Pressure and Measurement Terminology from A-Z 


Absolute Pressure

A pressure measured relative to a perfect vacuum.

Atmospheric Pressure

The total outside air pressure measured with reference to absolute vacuum. The pressure varies depending on geographical location, altitude and local weather conditions. 

Barometric Pressure 

The total outside air pressure measured with reference to absolute vacuum. The pressure varies depending on geographical location, altitude and local weather conditions.

Calibration 

The comparison of a pressure sensor output against the output of a reference standard.

Creep

The change in a sensors output occurring with time after removal of a load which had been applied for a specific period.

Creep Recovery

The change in no-load output occurring with time after removal of a load which had been applied for a specific period.

Drift

A random change in output under constant load or pressure conditions.

Full Scale

The maximum measurement range for which a pressure sensor is calibrated.

Hysteresis

The maximum difference between pressure sensor output readings for the same applied load; one reading obtained by increasing the measurement from zero and the other by decreasing the measurement from rated capacity.

Long Term Stability or Long Term Drift 

The amount of change of a measured reading at exactly the same pressure and ambient conditions over a given period of time which is typically quoted as an annual figure.

Measurement

A physical measured, quantity/property or condition which is measured.

Maximum Pressure Hysteresis 

The largest difference between measurements recorded during an increase in pressure from zero to full scale pressure and a decrease in pressure from full scale to zero pressure.

Measurement Precision 

The limit that any pressure measurement reading will deviate from the best straight line.

Non-Linearity

 The limit that any pressure measurement readings recorded from a series of increasing pressures will deviate from the best straight line. 

Overpressure 

The maximum pressure that can be applied to a pressure instrument without significantly effecting its reading accuracy. Some manufacturers will state a maximum calibration shift following an over-pressure condition where others will state that the specification is unaffected.

Pressure

The amount of force or load applied to a unit area; Force divided by Area = Pressure; the SI unit for pressure is the Pascal (Pa) which is derived from Kilogram per Meter Squared (kg/m2).

Repeatability 

The amount of change of a measured reading at exactly the same pressure and ambient conditions over a series of pressure cycles from zero to full scale pressure and back to zero again. To ensure no Pressure Hysteresis is introduced into Repeatability measurement, readings are always taken during an increase in pressure or a decrease in pressure but never a mixture of the two.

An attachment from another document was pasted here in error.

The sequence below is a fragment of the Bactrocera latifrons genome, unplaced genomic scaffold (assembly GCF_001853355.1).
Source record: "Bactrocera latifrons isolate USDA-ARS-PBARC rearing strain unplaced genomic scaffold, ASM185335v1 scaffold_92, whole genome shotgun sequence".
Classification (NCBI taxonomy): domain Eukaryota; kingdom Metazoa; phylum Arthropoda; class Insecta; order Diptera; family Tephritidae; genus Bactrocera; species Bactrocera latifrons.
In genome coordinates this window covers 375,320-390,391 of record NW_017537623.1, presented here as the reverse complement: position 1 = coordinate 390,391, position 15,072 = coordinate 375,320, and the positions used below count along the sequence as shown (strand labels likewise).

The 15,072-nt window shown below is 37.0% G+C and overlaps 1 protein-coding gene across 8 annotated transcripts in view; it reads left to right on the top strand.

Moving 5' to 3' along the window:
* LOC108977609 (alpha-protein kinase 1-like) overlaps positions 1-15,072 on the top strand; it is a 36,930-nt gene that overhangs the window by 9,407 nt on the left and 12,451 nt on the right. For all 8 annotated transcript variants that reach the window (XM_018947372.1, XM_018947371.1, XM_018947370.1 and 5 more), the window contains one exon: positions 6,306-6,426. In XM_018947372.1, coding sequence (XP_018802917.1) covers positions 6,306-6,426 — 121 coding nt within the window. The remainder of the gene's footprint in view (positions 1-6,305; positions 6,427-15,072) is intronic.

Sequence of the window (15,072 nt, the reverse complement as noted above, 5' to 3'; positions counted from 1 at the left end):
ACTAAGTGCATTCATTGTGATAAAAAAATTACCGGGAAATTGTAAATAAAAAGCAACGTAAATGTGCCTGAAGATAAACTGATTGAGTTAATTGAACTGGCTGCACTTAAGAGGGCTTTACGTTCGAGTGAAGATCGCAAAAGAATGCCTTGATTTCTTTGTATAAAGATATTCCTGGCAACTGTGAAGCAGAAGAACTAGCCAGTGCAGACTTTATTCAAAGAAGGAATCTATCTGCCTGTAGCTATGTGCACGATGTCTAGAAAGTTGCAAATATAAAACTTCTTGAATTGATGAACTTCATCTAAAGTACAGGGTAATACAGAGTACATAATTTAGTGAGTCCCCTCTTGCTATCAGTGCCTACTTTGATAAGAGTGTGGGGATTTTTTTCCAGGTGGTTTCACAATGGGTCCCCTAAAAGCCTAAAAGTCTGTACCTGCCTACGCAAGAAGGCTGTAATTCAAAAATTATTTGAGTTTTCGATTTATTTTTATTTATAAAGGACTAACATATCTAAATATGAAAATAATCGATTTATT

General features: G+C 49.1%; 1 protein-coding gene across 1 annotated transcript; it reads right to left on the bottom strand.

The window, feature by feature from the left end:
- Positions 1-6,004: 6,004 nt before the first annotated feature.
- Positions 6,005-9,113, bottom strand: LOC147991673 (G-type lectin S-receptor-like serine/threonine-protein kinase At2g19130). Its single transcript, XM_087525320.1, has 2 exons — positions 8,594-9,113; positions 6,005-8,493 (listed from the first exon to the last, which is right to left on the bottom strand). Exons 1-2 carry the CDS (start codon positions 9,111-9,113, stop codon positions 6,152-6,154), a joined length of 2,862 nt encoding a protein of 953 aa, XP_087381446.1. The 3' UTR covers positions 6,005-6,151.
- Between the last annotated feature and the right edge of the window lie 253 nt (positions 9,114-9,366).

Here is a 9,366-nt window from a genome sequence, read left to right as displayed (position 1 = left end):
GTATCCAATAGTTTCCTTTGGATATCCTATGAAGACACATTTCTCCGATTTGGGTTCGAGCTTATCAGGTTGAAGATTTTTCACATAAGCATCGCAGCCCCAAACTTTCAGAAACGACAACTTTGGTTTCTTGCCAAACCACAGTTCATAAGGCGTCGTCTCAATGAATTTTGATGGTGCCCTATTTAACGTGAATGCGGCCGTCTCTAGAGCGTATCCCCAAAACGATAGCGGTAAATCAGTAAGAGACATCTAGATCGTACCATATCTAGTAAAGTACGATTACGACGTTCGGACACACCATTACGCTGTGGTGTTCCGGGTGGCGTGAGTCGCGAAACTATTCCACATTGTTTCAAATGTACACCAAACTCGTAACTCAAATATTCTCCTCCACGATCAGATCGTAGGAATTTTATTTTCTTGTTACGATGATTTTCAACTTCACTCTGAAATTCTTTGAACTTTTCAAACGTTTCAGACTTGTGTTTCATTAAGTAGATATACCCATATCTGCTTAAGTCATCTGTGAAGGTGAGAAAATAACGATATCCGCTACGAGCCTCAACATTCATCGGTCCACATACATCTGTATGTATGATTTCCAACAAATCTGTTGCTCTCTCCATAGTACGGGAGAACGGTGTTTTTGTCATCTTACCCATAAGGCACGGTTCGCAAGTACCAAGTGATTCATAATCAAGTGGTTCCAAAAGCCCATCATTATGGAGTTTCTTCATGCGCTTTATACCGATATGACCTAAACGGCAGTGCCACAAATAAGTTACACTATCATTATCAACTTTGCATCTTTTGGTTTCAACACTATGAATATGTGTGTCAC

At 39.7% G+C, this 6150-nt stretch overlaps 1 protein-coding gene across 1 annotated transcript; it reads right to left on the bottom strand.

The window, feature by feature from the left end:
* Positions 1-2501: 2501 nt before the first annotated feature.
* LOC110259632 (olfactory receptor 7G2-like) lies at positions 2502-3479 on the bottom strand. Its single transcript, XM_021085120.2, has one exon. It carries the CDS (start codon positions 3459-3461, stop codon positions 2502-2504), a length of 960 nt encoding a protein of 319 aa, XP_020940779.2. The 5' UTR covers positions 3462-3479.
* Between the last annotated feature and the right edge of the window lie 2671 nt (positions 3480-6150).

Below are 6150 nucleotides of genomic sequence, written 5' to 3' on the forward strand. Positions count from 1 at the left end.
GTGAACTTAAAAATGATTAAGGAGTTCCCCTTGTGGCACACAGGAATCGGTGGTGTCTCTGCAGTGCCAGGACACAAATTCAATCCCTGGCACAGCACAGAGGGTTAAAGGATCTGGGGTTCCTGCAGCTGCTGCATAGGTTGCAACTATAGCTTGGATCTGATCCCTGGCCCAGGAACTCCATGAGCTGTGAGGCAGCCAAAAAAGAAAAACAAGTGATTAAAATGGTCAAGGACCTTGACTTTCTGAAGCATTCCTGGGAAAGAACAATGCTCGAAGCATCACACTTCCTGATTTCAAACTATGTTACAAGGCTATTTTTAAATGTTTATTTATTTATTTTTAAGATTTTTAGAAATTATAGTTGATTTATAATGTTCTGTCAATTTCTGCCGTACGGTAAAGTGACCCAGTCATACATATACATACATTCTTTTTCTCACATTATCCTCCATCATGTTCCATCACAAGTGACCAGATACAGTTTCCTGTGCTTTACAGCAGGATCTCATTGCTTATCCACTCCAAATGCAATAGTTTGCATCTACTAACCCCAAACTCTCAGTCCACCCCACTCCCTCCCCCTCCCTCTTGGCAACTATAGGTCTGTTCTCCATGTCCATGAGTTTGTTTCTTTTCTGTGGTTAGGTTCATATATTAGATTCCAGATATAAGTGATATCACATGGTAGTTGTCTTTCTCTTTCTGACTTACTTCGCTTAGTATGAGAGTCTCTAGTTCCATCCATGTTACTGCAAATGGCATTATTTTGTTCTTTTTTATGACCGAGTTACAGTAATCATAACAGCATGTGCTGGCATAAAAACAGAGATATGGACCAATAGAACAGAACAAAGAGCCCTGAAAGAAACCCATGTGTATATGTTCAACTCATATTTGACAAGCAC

Span

The amount of change in measured output or reading from zero to full scale pressure.

Span Offset 

The deviation in Span output or reading from the ideal point at full scale pressure.

Span Sensitivity 

The ratio of a change in measured output or reading to a change in pressure.

Sensor Element 

An individual sensing element within a Sensor Array.

Standard Atmosphere or ATM 

A universally adopted standardized pressure reading for barometric pressure at sea level and equals precisely 1013.25mb absolute. Standard atmosphere is a particularly useful datum point in altitude measurement since all altimeters are calibrated to this pressure.

Tactile Sensing

The detection and measurement of the spatial distribution of forces perpendicular to a sensing array, and the subsequent interpretation of the spatial information. A tactile-sensing array is a coordinated group of Sensor Elements.

Thermal or Temperature Errors

The limit of change of any pressure output or reading over a given operating temperature range.

Thermal Span Sensitivity 

The amount the Span output or reading at full scale pressure has changed between two different temperatures. This error is also often expressed as a percentage of full scale per degree Celsius or Fahrenheit e.g. ±0.01%FS/DegF.

Thermal Zero Error 

The amount the output or reading at Zero Pressure has deviated between two different temperatures. This error is often expressed as a percentage of full scale per degree Celsius or Fahrenheit e.g. ±0.02%FS/DegC.

Zero Offset 

The deviation in output or reading from the ideal point at zero pressure.

Zero Tare 

The operation of removing any Zero Offset to obtain the optimum measurement at zero pressure.